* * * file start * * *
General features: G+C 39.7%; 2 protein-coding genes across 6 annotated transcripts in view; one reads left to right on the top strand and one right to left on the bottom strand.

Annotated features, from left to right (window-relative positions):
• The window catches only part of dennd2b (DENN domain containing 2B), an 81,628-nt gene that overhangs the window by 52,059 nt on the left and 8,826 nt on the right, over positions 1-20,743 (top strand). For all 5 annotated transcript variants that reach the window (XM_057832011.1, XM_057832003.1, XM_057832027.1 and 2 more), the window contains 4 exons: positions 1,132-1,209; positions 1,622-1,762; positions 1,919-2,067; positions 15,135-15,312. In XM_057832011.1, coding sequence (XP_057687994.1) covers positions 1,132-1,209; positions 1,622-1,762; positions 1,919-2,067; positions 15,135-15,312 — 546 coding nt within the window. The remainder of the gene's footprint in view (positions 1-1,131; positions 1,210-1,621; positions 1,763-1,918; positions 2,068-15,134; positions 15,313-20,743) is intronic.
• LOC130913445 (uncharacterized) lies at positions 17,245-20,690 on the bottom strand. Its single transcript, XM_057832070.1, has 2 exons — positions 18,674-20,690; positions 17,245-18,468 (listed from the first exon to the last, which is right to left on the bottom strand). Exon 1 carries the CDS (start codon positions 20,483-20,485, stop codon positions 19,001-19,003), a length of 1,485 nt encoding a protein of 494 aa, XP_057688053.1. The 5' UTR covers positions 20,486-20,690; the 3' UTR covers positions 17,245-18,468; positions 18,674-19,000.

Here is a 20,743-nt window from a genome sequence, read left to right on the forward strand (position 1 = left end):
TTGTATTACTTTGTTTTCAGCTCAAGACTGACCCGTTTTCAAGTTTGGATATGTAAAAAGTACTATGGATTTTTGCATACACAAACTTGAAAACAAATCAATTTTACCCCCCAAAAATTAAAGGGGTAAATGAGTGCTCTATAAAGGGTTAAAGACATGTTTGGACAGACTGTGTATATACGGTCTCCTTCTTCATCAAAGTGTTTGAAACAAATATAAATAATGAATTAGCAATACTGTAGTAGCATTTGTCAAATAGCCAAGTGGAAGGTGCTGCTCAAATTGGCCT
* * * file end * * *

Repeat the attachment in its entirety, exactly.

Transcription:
General features: G+C 39.7%; 2 protein-coding genes across 6 annotated transcripts in view; one reads left to right on the top strand and one right to left on the bottom strand.

Annotated features, from left to right (window-relative positions):
• The window catches only part of dennd2b (DENN domain containing 2B), an 81,628-nt gene that overhangs the window by 52,059 nt on the left and 8,826 nt on the right, over positions 1-20,743 (top strand). For all 5 annotated transcript variants that reach the window (XM_057832011.1, XM_057832003.1, XM_057832027.1 and 2 more), the window contains 4 exons: positions 1,132-1,209; positions 1,622-1,762; positions 1,919-2,067; positions 15,135-15,312. In XM_057832011.1, coding sequence (XP_057687994.1) covers positions 1,132-1,209; positions 1,622-1,762; positions 1,919-2,067; positions 15,135-15,312 — 546 coding nt within the window. The remainder of the gene's footprint in view (positions 1-1,131; positions 1,210-1,621; positions 1,763-1,918; positions 2,068-15,134; positions 15,313-20,743) is intronic.
• LOC130913445 (uncharacterized) lies at positions 17,245-20,690 on the bottom strand. Its single transcript, XM_057832070.1, has 2 exons — positions 18,674-20,690; positions 17,245-18,468 (listed from the first exon to the last, which is right to left on the bottom strand). Exon 1 carries the CDS (start codon positions 20,483-20,485, stop codon positions 19,001-19,003), a length of 1,485 nt encoding a protein of 494 aa, XP_057688053.1. The 5' UTR covers positions 20,486-20,690; the 3' UTR covers positions 17,245-18,468; positions 18,674-19,000.

Here is a 20,743-nt window from a genome sequence, read left to right on the forward strand (position 1 = left end):
TTGTATTACTTTGTTTTCAGCTCAAGACTGACCCGTTTTCAAGTTTGGATATGTAAAAAGTACTATGGATTTTTGCATACACAAACTTGAAAACAAATCAATTTTACCCCCCAAAAATTAAAGGGGTAAATGAGTGCTCTATAAAGGGTTAAAGACATGTTTGGACAGACTGTGTATATACGGTCTCCTTCTTCATCAAAGTGTTTGAAACAAATATAAATAATGAATTAGCAATACTGTAGTAGCATTTGTCAAATAGCCAAGTGGAAGGTGCTGCTCAAATTGGCCT